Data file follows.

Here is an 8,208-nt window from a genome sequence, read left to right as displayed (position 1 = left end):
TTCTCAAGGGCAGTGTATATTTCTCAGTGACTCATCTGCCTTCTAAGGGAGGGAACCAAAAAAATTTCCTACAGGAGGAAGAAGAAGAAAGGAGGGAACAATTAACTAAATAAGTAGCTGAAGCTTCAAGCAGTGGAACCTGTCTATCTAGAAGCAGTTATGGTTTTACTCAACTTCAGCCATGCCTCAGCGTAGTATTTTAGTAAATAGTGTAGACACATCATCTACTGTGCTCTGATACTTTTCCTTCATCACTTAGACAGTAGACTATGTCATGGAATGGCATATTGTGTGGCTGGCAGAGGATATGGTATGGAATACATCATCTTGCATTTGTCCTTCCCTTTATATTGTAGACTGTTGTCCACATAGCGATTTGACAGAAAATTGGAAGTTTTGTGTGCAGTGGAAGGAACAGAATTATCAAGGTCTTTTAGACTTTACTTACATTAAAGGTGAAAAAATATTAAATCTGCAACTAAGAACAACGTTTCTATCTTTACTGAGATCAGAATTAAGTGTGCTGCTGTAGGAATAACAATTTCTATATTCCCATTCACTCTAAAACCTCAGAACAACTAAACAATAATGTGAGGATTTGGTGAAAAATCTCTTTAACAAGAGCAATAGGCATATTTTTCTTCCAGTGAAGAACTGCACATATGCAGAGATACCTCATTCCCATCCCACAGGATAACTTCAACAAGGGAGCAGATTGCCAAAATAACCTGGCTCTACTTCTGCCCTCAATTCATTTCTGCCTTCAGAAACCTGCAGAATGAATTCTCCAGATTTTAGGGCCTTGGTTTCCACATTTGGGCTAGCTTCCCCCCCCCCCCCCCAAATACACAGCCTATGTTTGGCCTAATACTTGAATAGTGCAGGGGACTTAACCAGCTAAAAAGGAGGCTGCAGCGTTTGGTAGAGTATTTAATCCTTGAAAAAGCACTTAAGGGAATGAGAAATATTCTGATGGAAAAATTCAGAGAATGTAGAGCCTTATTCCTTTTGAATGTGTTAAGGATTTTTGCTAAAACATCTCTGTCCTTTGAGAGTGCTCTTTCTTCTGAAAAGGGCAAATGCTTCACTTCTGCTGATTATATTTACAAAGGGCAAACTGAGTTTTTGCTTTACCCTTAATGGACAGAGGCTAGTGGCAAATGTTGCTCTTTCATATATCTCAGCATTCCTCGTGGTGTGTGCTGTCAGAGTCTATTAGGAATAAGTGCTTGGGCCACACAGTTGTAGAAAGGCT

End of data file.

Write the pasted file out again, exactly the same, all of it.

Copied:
Here is an 8,208-nt window from a genome sequence, read left to right as displayed (position 1 = left end):
TTCTCAAGGGCAGTGTATATTTCTCAGTGACTCATCTGCCTTCTAAGGGAGGGAACCAAAAAAATTTCCTACAGGAGGAAGAAGAAGAAAGGAGGGAACAATTAACTAAATAAGTAGCTGAAGCTTCAAGCAGTGGAACCTGTCTATCTAGAAGCAGTTATGGTTTTACTCAACTTCAGCCATGCCTCAGCGTAGTATTTTAGTAAATAGTGTAGACACATCATCTACTGTGCTCTGATACTTTTCCTTCATCACTTAGACAGTAGACTATGTCATGGAATGGCATATTGTGTGGCTGGCAGAGGATATGGTATGGAATACATCATCTTGCATTTGTCCTTCCCTTTATATTGTAGACTGTTGTCCACATAGCGATTTGACAGAAAATTGGAAGTTTTGTGTGCAGTGGAAGGAACAGAATTATCAAGGTCTTTTAGACTTTACTTACATTAAAGGTGAAAAAATATTAAATCTGCAACTAAGAACAACGTTTCTATCTTTACTGAGATCAGAATTAAGTGTGCTGCTGTAGGAATAACAATTTCTATATTCCCATTCACTCTAAAACCTCAGAACAACTAAACAATAATGTGAGGATTTGGTGAAAAATCTCTTTAACAAGAGCAATAGGCATATTTTTCTTCCAGTGAAGAACTGCACATATGCAGAGATACCTCATTCCCATCCCACAGGATAACTTCAACAAGGGAGCAGATTGCCAAAATAACCTGGCTCTACTTCTGCCCTCAATTCATTTCTGCCTTCAGAAACCTGCAGAATGAATTCTCCAGATTTTAGGGCCTTGGTTTCCACATTTGGGCTAGCTTCCCCCCCCCCCCCCCAAATACACAGCCTATGTTTGGCCTAATACTTGAATAGTGCAGGGGACTTAACCAGCTAAAAAGGAGGCTGCAGCGTTTGGTAGAGTATTTAATCCTTGAAAAAGCACTTAAGGGAATGAGAAATATTCTGATGGAAAAATTCAGAGAATGTAGAGCCTTATTCCTTTTGAATGTGTTAAGGATTTTTGCTAAAACATCTCTGTCCTTTGAGAGTGCTCTTTCTTCTGAAAAGGGCAAATGCTTCACTTCTGCTGATTATATTTACAAAGGGCAAACTGAGTTTTTGCTTTACCCTTAATGGACAGAGGCTAGTGGCAAATGTTGCTCTTTCATATATCTCAGCATTCCTCGTGGTGTGTGCTGTCAGAGTCTATTAGGAATAAGTGCTTGGGCCACACAGTTGTAGAAAGGCT